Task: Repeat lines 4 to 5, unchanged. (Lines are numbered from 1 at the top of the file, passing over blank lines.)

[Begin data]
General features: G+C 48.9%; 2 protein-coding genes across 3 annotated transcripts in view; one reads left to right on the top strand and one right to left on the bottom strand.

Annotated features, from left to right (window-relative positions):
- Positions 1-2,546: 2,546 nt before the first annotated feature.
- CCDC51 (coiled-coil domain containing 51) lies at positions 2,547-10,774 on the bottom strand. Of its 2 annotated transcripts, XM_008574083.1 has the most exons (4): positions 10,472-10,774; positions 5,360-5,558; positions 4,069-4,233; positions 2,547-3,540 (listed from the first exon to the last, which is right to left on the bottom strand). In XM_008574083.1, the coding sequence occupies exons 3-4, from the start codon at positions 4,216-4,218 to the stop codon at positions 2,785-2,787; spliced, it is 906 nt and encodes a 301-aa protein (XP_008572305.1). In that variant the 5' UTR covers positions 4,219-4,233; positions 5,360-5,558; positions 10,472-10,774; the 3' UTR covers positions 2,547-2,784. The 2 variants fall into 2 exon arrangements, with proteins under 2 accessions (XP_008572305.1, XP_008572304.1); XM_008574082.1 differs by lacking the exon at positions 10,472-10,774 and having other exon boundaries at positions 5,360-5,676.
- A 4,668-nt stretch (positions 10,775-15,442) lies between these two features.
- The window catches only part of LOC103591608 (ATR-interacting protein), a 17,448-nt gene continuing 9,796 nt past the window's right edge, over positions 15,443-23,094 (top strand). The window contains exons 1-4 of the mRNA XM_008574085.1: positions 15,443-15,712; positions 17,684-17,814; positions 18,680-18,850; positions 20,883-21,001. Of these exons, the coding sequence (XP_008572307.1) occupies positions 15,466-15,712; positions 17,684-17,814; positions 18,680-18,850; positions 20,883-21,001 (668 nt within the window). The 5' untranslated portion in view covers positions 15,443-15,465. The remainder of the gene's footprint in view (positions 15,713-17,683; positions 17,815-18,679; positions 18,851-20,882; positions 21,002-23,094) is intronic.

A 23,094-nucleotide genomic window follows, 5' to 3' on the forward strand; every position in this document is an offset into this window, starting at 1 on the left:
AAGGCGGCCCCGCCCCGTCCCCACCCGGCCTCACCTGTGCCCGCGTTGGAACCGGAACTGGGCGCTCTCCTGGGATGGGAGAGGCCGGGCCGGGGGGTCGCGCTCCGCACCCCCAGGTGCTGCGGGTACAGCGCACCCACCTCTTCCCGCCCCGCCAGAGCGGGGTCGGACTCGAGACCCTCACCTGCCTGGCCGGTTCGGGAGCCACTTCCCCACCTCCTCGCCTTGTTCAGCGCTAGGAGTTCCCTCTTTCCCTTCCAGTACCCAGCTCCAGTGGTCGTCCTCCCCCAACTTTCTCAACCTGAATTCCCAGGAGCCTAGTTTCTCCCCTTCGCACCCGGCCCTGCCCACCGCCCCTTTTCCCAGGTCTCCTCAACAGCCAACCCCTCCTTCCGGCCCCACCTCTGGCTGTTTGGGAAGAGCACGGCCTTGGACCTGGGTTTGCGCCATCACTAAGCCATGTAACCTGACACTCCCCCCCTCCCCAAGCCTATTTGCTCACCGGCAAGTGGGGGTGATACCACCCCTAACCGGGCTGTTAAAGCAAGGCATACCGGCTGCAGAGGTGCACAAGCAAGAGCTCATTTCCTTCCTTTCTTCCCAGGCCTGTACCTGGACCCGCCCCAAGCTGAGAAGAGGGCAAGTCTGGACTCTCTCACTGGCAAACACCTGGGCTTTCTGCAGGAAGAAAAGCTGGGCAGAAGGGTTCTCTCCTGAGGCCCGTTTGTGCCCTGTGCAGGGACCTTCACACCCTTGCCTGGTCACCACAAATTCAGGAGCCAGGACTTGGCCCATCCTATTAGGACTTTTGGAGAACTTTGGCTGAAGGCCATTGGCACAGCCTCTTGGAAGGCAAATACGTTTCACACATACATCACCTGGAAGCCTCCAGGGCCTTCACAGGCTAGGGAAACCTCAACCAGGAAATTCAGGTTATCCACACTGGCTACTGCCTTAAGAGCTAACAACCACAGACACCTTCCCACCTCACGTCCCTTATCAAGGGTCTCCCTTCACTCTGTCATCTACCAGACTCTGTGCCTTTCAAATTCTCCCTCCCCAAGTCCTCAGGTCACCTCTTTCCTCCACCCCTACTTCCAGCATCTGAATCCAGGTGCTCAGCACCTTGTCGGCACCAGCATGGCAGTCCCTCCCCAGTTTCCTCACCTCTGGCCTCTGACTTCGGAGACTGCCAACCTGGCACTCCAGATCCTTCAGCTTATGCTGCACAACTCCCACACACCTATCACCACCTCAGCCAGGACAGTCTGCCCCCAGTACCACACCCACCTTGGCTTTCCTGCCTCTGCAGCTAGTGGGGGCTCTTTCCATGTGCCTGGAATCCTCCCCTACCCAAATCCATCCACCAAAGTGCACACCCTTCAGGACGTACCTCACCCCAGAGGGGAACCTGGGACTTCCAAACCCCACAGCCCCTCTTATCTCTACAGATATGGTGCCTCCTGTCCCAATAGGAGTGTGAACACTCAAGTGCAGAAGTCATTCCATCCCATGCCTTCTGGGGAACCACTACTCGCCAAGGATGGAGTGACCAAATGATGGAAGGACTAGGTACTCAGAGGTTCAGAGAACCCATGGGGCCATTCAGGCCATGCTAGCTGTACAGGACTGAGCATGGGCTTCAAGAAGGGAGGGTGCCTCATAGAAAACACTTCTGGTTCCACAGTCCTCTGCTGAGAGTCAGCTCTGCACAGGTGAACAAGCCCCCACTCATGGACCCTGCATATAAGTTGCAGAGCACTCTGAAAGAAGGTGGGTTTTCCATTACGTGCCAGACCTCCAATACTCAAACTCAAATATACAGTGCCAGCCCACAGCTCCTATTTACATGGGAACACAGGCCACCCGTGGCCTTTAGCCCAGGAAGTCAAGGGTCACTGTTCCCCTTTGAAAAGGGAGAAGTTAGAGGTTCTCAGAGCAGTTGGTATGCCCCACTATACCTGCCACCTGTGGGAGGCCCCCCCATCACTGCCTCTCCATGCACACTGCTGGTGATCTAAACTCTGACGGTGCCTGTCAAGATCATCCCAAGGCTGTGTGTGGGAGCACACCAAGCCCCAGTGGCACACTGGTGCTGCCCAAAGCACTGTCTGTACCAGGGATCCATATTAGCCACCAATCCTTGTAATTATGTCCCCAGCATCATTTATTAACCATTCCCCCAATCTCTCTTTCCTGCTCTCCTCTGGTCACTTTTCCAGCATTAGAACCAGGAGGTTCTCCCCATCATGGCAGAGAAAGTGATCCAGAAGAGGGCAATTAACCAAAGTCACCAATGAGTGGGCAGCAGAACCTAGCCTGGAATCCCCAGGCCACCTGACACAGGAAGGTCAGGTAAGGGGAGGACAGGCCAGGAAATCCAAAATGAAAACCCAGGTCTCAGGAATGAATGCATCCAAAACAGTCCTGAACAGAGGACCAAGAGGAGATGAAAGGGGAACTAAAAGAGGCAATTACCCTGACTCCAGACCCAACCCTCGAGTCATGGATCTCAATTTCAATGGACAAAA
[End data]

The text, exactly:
- CCDC51 (coiled-coil domain containing 51) lies at positions 2,547-10,774 on the bottom strand. Of its 2 annotated transcripts, XM_008574083.1 has the most exons (4): positions 10,472-10,774; positions 5,360-5,558; positions 4,069-4,233; positions 2,547-3,540 (listed from the first exon to the last, which is right to left on the bottom strand). In XM_008574083.1, the coding sequence occupies exons 3-4, from the start codon at positions 4,216-4,218 to the stop codon at positions 2,785-2,787; spliced, it is 906 nt and encodes a 301-aa protein (XP_008572305.1). In that variant the 5' UTR covers positions 4,219-4,233; positions 5,360-5,558; positions 10,472-10,774; the 3' UTR covers positions 2,547-2,784. The 2 variants fall into 2 exon arrangements, with proteins under 2 accessions (XP_008572305.1, XP_008572304.1); XM_008574082.1 differs by lacking the exon at positions 10,472-10,774 and having other exon boundaries at positions 5,360-5,676.
- A 4,668-nt stretch (positions 10,775-15,442) lies between these two features.